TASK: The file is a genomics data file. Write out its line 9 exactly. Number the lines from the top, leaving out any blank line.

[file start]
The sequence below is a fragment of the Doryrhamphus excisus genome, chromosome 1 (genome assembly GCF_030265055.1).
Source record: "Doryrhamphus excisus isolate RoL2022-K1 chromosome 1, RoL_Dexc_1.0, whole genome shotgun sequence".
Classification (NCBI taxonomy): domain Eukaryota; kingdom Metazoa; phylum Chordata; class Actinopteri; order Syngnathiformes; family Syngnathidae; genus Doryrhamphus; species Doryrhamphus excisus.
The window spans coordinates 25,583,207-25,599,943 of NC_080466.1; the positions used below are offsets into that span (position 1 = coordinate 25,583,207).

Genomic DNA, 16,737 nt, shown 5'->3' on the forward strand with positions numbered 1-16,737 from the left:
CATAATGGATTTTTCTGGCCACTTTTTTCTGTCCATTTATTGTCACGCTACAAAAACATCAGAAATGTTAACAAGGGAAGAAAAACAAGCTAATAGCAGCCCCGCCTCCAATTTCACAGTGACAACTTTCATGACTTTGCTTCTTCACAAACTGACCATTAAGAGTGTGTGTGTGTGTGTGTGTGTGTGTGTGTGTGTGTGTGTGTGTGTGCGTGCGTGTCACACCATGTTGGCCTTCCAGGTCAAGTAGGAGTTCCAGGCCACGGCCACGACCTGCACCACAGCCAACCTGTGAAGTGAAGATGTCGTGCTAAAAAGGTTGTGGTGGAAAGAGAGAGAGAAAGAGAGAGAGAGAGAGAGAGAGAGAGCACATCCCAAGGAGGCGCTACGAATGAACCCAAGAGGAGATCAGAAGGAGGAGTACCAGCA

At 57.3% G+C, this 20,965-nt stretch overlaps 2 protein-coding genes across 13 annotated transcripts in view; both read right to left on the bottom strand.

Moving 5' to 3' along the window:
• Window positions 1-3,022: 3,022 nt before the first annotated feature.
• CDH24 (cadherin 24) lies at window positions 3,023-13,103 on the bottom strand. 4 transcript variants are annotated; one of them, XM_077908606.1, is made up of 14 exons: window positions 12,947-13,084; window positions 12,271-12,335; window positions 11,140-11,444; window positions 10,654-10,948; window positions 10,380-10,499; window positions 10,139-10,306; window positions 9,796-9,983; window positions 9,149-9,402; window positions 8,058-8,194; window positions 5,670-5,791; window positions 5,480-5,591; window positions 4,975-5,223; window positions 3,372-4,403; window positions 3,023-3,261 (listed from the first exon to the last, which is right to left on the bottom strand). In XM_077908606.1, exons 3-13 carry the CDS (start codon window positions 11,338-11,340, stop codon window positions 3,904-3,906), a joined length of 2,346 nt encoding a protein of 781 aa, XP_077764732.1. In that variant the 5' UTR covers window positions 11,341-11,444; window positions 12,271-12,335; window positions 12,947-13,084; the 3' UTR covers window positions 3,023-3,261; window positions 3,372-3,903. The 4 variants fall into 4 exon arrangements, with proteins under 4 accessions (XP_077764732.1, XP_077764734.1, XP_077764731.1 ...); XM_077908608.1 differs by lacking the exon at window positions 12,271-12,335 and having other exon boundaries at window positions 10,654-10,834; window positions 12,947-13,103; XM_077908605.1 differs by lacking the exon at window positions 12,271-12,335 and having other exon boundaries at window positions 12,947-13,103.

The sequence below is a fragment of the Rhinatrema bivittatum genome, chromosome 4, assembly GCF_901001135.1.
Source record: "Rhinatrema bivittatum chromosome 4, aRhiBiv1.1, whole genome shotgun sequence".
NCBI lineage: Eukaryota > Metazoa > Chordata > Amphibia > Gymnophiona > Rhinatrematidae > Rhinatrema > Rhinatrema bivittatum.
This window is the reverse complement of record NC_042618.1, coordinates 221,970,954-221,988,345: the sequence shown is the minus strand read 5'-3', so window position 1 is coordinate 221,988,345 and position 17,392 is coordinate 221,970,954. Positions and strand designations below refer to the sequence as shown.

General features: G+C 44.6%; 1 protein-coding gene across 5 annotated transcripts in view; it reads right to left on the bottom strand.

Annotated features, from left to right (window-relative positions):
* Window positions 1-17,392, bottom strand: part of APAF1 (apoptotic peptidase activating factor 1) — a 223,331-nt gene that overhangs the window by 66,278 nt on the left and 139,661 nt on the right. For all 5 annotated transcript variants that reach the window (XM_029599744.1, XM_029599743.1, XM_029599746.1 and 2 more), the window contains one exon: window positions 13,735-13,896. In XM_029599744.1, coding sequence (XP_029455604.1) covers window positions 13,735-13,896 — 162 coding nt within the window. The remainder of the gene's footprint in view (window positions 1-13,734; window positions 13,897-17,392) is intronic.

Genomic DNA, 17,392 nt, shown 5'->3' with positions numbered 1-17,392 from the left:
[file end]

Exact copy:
• Window positions 1-3,022: 3,022 nt before the first annotated feature.